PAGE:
"Latino voters may not be the ace in the hole that Democrats need them to be next November if things stay the same, and it is clear that Democrats will have to work hard to bring them into their corner," wrote Ulibarri, who oversaw a Lake Research Partners survey that showed 33 percent of Latino voters rating Obama's job performance as fair, and 22 percent giving him a poor rating, compared to 25 percent who said he is doing well and 18 percent who said he is doing an excellent job in office.
"Obama's current numbers among Latinos are not what they need to be if they are to be a base vote protecting against a surging Republican vote among working class and senior white voters," Ulibarri wrote.
A Gallup poll in September showed Hispanic support for Obama down to 48 percent from 60 percent when he was elected.
Nonetheless, said Ulibarri, "Democrats are in a much stronger position with Latino voters than Republicans."
Some Republicans know that they have to change this dynamic, or at least blunt the impact of Obama's advantage. Former Florida Gov. Jeb Bush (R), the former president's younger brother, is co-hosting a January summit for Hispanic conservatives in Miami with former Commerce Secretary Carlos Gutierrez, the second meeting of its kind in the last year.
And Ed Gillespie, former White House adviser to President Bush and a former Republican National Committee chairman, has pledged to recruit at least 100 Latino candidates to run for seats in state legislatures around the country in 2012.
Gillespie told HuffPost earlier this year that Republicans have often "sounded anti-immigrant" because of their vehement rhetoric against undocumented immigration and opposition from some on the right to any form of immigration reform that seeks a pathway to citizenship for those in the country without documentation, no matter how onerous the requirements.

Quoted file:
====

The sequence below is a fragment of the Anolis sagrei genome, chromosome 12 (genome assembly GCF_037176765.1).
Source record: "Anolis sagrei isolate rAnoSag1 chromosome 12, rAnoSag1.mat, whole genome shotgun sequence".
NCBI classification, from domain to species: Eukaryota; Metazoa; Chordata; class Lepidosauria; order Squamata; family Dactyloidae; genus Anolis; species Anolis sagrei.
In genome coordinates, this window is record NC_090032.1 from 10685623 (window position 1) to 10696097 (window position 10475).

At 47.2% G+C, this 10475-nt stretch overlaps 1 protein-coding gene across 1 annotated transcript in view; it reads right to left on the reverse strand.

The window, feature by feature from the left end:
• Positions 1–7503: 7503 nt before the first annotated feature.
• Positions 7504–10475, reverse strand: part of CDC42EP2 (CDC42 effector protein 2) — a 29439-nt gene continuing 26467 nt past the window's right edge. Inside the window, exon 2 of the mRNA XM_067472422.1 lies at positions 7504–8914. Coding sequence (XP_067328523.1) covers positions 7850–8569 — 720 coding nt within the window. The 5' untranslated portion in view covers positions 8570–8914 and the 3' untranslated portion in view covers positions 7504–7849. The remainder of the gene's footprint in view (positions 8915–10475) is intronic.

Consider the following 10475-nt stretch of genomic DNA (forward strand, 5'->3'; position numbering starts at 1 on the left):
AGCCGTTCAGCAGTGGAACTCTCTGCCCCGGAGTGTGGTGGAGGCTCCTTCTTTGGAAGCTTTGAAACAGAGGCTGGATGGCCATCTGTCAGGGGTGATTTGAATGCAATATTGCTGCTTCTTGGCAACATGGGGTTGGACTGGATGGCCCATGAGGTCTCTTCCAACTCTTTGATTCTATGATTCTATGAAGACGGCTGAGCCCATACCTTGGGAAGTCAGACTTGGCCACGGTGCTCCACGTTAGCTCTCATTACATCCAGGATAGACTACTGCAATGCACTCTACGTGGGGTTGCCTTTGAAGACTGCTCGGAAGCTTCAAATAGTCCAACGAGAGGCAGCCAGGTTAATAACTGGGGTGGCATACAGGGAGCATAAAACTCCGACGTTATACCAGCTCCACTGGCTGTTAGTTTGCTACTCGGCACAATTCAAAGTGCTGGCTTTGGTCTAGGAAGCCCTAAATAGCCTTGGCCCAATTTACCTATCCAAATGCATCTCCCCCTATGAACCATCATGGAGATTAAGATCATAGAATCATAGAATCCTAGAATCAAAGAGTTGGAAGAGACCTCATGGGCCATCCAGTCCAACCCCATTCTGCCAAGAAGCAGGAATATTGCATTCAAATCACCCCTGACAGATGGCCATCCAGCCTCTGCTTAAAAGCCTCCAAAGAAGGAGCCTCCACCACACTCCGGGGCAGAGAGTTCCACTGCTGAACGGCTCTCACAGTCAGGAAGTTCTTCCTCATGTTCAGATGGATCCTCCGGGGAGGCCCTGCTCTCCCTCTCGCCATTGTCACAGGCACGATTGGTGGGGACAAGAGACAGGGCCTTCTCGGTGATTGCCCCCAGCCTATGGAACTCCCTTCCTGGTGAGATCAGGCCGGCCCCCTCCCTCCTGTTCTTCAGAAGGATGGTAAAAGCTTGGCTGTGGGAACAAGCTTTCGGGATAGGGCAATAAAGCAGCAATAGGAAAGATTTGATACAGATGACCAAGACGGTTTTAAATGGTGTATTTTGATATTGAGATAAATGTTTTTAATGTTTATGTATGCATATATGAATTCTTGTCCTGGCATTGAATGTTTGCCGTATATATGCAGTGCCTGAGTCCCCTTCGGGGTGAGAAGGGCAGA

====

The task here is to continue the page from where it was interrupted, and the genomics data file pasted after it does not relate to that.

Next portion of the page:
But a senior Obama campaign official dismissed Gillespie's efforts as having little impact.
"I don't think all of the nice words will do anything compared to the record of complete opposition to comprehensive immigration reform, complete opposition to the Dream Act," the campaign official said. "I think his efforts are clearly not working if you believe the Univision poll."
"There was a straight-up vote on the Dream Act. Every single Republican opposed it in the Senate. They can't -- Gillespie can't fix that," the official said.
That's not actually correct. Most of the 47 Republican Senators in office voted against the bill giving undocumented immigrants a green card in exchange for two years of military service or university enrollment, but three Republicans -- Sen. Bob Bennett (Utah), Richard Lugar (Ind.) and Sen. Lisa Murkowski (Alaska) -- voted for it, and four other Republicans were not present for the vote.
Obama has made only symbolic gestures toward immigration reform. The issue got lost in the fight over health care in 2009 and 2010, and Obama's subsequent shift to try to revive the economy.
Heading into the Republican presidential primary, hot rhetoric on the right aimed at immigration had subsided a great deal from past years. Combined with Obama's failure to make a serious effort to push immigration reform, it looked like a somewhat positive climate in which Republicans could appeal to Latinos for their vote.
But then Texas Gov. Rick Perry (R) entered the race, and took a firm stand in defense of the Lone Star state's decision to give children of undocumented immigrants the same in-state tuition rate as children of full citizens. Perry said in a debate that those who didn't agree with him "don't have a heart."
Perry's rivals, including frontrunner Mitt Romney, have stepped over one another to condemn Perry's stance and proclaim themselves strong opponents of undocumented immigration. The attacks have prompted Perry to talk about his commitment to securing the border and cracking down on employers who hire undocumented immigrants.
In an interview with Latino reporters at the White House last week, Obama said the Republican debates have given his campaign all the material they need to convince Latino voters that they should support him.
"We may just run clips of the Republican debates verbatim," Obama said, according to a Univision report. "We won't even comment on them, we'll just run those in a loop on Univision and Telemundo, and people can make up their own minds."